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Blockchain Hackathon: Initiating Positive Change

During March break, TFS hosted a blockchain hackathon in collaboration with Blockchain Learning Group Company, a technology development company. The goal of this program was to provide TFS students with an excellent opportunity to learn blockchain technology along with its social applications, then build out a decentralized blockchain-based application addressing a contemporary social cause. A wide spectrum of social uses have been reviewed during the program.

So what is blockchain? Blockchain is an open-source decentralized digital ledger that holds entries in blocks which are linked together with cryptographic hashes (one-way encrypted/transformed information). Blockchain is not restricted to storing only digital currency (cryptocurrency) transactions such as Bitcoin—it is able to store any type of data on the blocks that are chained together. The main reason for the popularity of this technology is the fact that it is decentralized, which removes all intermediaries/middlemen and trust in a single entity or authority. A decentralized system is spread out on many different nodes, meaning computers or devices, in a network where, in the case of blockchain, numerous nodes store copies of the same ledger. All the nodes agree on the correct current state of the blockchain/ledger, providing one universal and centralized truth, held on all the nodes. The universal truth/state of the ledger is determined through consensus algorithms/mechanisms, which almost always determine the correct state. Unlike most common, centralized apps on the internet, decentralized networks provide hack-proof databases, which require more than 50% of the nodes in the network to agree on mutating the truth of the information stored. For example, to making a change in the Ethereum blockchain requires more than half of the 25,000 Ethereum nodes to initiate the change (12,501 hackers). Centralized applications making up for the majority of the apps we use currently, which are controlled by one central authority, can be completely wiped out by one single hacker. This decentralized network provides a high degree of security, transparency and accuracy to the parties involved in a transaction.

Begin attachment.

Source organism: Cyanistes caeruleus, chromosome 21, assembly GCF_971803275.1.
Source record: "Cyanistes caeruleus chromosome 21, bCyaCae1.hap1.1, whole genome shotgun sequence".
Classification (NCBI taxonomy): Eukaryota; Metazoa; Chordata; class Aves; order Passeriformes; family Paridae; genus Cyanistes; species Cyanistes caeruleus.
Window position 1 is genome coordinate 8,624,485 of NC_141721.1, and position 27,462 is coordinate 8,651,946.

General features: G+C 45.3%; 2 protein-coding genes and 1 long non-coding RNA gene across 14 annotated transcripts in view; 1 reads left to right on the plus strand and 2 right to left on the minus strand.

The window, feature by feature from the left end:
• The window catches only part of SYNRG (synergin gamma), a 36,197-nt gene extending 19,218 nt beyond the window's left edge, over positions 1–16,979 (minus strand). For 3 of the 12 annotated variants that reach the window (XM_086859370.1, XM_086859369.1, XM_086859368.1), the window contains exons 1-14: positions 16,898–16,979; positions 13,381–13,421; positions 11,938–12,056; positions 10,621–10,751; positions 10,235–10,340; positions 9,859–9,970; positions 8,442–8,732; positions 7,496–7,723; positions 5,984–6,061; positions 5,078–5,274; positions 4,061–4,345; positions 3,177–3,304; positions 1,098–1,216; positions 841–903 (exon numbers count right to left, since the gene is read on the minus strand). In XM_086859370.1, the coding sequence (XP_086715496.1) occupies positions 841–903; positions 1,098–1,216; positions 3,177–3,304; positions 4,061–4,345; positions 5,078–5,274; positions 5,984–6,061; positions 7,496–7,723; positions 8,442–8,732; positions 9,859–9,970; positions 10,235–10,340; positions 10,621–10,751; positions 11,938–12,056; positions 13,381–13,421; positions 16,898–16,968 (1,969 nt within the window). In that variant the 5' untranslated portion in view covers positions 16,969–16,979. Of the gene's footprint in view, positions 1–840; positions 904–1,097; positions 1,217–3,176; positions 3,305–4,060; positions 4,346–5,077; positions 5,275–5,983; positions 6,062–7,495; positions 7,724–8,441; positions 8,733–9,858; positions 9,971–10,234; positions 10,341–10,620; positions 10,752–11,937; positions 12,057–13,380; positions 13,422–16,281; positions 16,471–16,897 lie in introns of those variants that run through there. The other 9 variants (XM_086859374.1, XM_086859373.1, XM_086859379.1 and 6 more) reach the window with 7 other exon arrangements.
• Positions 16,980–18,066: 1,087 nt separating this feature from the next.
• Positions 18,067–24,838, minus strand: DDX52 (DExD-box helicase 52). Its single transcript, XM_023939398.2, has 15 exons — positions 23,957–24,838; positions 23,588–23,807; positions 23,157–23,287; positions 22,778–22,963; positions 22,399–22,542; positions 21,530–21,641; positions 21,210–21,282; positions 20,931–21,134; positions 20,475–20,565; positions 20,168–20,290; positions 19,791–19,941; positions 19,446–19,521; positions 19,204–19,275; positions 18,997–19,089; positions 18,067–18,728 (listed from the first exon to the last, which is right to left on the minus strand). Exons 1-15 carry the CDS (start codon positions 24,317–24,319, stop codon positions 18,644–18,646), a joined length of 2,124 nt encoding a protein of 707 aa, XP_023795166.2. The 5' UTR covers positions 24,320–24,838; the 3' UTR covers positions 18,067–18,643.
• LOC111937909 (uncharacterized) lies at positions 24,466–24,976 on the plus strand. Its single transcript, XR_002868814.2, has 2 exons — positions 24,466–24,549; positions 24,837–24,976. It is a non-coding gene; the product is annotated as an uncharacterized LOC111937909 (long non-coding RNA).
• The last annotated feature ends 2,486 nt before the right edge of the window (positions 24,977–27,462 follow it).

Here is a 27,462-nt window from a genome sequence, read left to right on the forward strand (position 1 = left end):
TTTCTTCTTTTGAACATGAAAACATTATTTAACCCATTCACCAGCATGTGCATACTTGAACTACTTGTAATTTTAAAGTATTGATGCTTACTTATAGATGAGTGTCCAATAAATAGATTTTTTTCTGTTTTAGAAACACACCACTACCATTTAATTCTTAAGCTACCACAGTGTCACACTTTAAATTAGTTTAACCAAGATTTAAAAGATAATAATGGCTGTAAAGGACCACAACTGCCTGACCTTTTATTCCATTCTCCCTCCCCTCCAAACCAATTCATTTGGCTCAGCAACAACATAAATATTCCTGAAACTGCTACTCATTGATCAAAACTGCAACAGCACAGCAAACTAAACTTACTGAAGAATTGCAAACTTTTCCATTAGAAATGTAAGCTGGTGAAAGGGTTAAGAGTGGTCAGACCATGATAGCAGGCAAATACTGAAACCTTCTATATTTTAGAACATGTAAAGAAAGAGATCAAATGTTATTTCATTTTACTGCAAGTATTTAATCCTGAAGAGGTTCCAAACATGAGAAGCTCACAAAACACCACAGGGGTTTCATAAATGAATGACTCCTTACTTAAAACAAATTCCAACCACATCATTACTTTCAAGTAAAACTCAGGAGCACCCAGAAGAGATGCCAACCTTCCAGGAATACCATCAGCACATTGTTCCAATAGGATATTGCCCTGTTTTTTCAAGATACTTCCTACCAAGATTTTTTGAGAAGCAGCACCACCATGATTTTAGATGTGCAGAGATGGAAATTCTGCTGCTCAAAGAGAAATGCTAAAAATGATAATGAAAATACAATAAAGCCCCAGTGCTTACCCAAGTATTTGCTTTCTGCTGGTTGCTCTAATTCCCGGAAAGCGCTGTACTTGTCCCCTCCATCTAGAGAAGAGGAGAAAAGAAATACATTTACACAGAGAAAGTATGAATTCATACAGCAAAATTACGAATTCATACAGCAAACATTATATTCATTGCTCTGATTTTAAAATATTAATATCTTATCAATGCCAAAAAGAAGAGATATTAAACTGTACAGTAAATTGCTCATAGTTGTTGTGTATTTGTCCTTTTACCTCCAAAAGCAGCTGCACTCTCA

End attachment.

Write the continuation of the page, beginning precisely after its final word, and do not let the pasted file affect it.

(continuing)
On the first day, representatives of the blockchain development company delivered detailed presentations about the program and some of the projects they have worked on. With effective guidance through brainstorming, we chose two social issues pertaining to the United Nations Sustainable Development Goals (UNSDG) that could have technological solutions fitting within blockchain’s properties: transparent, decentralized (cannot be corrupted), secure, and easily accessible. After, we split up into two groups, each tackling one of the issues. By the end of the first day of ideation, each group’s research led to the formulation of their respective problem statements.

So, how can blockchain be applied to address social issues? An example of an application of this innovative technology is to securely store entries and inquiries at the Syrian refugee camp in Jordan. According to the MIT Technology Review published in April, 2018, the World Food Programme, the food-assistance branch of the United Nations was dispensing international food aid to the Syrian refugees using a blockchain-based system. They use a decentralized digital ledger or “digital wallet” to store all transaction/entry history for buying groceries, record individuals’ identification through iris scanners. Since the introduction of the blockchain technology in this project, transaction costs have been lowered by over 98% due to the elimination of fees charged by intermediaries such as banks. The blockchain system creates a simple, efficient, accessible, and transparent accounting system with many future applications, beyond the refugee camp.